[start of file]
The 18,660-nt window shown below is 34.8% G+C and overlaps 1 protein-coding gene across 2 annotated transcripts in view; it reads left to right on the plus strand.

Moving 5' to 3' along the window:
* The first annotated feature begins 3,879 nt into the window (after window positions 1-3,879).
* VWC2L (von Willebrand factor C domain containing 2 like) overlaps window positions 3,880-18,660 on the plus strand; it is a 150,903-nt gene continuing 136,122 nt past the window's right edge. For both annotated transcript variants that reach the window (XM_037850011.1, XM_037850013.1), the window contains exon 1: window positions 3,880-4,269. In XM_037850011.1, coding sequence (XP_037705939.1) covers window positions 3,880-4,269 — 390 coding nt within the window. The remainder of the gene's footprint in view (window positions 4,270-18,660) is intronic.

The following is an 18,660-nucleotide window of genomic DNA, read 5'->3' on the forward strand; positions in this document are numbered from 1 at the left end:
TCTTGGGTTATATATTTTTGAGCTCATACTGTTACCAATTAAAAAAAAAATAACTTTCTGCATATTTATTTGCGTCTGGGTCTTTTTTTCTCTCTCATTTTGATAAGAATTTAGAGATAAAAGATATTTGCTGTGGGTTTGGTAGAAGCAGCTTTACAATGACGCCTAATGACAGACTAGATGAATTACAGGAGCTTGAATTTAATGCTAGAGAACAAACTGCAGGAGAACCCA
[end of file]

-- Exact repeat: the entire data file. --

The 18,660-nt window shown below is 34.8% G+C and overlaps 1 protein-coding gene across 2 annotated transcripts in view; it reads left to right on the plus strand.

Moving 5' to 3' along the window:
* The first annotated feature begins 3,879 nt into the window (after window positions 1-3,879).
* VWC2L (von Willebrand factor C domain containing 2 like) overlaps window positions 3,880-18,660 on the plus strand; it is a 150,903-nt gene continuing 136,122 nt past the window's right edge. For both annotated transcript variants that reach the window (XM_037850011.1, XM_037850013.1), the window contains exon 1: window positions 3,880-4,269. In XM_037850011.1, coding sequence (XP_037705939.1) covers window positions 3,880-4,269 — 390 coding nt within the window. The remainder of the gene's footprint in view (window positions 4,270-18,660) is intronic.

The following is an 18,660-nucleotide window of genomic DNA, read 5'->3' on the forward strand; positions in this document are numbered from 1 at the left end:
TCTTGGGTTATATATTTTTGAGCTCATACTGTTACCAATTAAAAAAAAAATAACTTTCTGCATATTTATTTGCGTCTGGGTCTTTTTTTCTCTCTCATTTTGATAAGAATTTAGAGATAAAAGATATTTGCTGTGGGTTTGGTAGAAGCAGCTTTACAATGACGCCTAATGACAGACTAGATGAATTACAGGAGCTTGAATTTAATGCTAGAGAACAAACTGCAGGAGAACCCA